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Definition of Minerals in Food

author image Elle Paula
Elle Paula has a Bachelor of Science in nutrition from Framingham State College and a certificate in holistic nutrition from the American College of Healthcare Sciences. She is also a licensed aesthetician with advanced training in skincare and makeup. She plans to continue on with her education, complete a master's degree program in nutrition and, ultimately, become a registered dietitian.
Definition of Minerals in Food
A man drinks a glass of milk. Photo Credit: Gewitterkind/iStock/Getty Images

Your body cannot make minerals, so it’s essential you get them all from your food. Minerals are classified as micronutrients, because you don’t need too much of them, but that doesn’t negate their importance. Like vitamins, minerals don’t contain any calories so they aren’t a direct source of energy; however, they work with other nutrients so that your body functions properly. You need to take in 16 different minerals each day through your diet for optimal health.

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Breaking It Down

Minerals are divided into two categories -- major minerals and trace minerals -- based on the amounts you need to stay healthy. Major minerals, also referred to as macrominerals, are named for the fact that you need more of them in your diet. Your daily needs for major minerals range from hundreds of milligrams to over a thousand, depending on the specific mineral. The major minerals include sodium, potassium, magnesium, calcium, phosphorus, chloride and sulfur. Trace minerals are named because you need less of them to stay healthy – usually less than 20 milligrams per day. Iron, copper, iodine, manganese, molybdenum, zinc, selenium, fluoride and chromium are trace minerals.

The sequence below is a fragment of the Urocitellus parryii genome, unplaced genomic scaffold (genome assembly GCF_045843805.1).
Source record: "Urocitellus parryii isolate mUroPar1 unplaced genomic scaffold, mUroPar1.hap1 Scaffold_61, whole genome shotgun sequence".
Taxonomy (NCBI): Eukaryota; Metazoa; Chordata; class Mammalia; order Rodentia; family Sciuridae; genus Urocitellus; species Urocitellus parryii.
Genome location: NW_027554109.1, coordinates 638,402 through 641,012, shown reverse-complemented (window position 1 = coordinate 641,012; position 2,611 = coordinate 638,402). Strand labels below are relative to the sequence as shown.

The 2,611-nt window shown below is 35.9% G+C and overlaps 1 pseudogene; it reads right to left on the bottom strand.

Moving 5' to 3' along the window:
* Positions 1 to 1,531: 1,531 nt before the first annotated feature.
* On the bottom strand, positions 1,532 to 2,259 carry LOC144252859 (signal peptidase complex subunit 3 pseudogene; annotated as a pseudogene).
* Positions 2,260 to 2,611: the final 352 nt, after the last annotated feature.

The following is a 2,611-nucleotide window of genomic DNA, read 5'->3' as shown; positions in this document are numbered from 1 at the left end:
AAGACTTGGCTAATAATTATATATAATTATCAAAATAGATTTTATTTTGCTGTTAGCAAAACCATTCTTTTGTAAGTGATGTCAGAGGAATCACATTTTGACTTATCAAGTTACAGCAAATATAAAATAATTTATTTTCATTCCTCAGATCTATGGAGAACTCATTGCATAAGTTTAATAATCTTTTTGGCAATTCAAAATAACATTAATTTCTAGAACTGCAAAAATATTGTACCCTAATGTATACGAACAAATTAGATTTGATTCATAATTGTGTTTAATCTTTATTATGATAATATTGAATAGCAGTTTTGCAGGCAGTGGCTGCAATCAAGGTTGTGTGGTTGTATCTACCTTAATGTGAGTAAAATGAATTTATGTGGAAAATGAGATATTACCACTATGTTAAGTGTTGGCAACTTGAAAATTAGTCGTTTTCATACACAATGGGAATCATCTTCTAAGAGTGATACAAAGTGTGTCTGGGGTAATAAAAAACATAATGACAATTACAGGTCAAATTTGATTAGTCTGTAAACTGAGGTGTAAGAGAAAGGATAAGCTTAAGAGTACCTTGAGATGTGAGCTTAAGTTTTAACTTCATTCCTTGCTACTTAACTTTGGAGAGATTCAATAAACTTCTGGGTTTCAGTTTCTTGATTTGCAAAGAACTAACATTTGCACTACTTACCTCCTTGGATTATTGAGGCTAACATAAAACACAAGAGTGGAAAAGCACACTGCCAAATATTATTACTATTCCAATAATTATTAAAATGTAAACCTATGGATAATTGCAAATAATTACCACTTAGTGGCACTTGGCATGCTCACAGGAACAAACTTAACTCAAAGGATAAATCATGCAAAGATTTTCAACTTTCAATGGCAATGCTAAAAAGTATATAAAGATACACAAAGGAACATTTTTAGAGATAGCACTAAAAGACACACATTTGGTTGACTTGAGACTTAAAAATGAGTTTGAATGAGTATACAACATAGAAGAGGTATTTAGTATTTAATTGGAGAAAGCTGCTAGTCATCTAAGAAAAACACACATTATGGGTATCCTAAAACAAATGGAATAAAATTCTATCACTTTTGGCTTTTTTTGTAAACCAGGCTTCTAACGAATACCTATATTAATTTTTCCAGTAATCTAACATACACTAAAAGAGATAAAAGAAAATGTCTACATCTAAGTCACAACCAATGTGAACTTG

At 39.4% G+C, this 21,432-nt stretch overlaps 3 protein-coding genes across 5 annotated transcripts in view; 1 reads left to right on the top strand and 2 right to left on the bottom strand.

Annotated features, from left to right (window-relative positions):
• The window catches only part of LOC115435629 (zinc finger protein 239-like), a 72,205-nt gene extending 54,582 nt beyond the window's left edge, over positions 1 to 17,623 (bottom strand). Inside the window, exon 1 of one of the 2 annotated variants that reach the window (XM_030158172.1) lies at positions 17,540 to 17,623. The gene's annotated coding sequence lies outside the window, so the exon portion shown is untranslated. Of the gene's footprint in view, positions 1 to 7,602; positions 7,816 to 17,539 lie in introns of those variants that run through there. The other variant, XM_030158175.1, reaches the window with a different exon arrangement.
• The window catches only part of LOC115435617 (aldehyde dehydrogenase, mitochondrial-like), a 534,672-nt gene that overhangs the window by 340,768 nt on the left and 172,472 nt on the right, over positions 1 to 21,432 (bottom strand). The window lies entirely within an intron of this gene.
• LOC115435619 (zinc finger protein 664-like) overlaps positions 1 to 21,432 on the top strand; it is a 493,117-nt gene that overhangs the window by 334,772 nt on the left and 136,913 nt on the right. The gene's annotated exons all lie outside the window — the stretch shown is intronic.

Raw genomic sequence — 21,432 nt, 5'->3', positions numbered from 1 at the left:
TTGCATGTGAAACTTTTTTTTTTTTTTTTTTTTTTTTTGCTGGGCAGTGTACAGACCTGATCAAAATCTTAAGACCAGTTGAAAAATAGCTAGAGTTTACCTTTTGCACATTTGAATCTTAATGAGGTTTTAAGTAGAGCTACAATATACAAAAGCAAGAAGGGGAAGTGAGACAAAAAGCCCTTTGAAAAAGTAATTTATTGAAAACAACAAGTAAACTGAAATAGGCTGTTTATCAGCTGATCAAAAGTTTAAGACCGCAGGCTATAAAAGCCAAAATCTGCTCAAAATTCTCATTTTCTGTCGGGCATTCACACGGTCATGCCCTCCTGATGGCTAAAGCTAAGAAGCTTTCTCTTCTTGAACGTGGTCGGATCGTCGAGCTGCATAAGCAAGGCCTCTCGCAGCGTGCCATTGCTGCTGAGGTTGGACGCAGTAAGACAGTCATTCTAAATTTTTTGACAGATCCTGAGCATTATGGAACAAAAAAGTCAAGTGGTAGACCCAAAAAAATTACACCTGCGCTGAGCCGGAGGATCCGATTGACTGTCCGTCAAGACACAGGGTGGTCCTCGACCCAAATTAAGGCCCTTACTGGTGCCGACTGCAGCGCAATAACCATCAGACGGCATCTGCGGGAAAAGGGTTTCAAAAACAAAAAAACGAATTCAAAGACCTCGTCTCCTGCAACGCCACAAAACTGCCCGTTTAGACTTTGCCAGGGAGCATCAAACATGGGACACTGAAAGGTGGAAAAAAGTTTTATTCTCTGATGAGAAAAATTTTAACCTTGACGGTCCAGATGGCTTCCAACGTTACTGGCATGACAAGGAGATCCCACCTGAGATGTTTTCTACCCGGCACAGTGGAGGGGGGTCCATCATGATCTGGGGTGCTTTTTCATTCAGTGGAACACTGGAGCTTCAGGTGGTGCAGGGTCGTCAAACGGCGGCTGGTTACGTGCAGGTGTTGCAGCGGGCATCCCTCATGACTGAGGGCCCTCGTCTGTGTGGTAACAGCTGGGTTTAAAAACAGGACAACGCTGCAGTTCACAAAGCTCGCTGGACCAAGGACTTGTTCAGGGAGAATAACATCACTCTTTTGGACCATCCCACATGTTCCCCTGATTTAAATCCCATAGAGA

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Minerals are inorganic, which means they are not formed by living things, including your body. Instead, the minerals in plants come from the soil in which they are grown. Animal foods get their minerals from eating plants grown in mineral-rich sources. Because of this, the mineral content of foods can vary widely based on the quality of their soil. According to “Nutrition and You” by Joan Salge Blake, wheat grown in nutrient-rich soil can have 10 times as much selenium as wheat grown in nutrient-poor soil.

Basic Functions

Although each mineral has its own specific function, NHS Choices notes that as a whole, minerals perform three basic functions. They help build strong bones and teeth, control the amount of fluid inside and outside of your cells, and turn the food you eat into energy your body can use.

Beware of Deficiencies

Americans typically do not get enough of the minerals calcium, potassium and magnesium. It is best to get more of these minerals through whole foods so that your body is able to absorb them properly; however, in times of excess growth, such as during pregnancy, your doctor may recommend a supplement. Milk, yogurt and cheese are the major sources of calcium in the American diet, while potassium is found in fruits and vegetables. Vegetables, whole grains, nuts and fruits provide magnesium.

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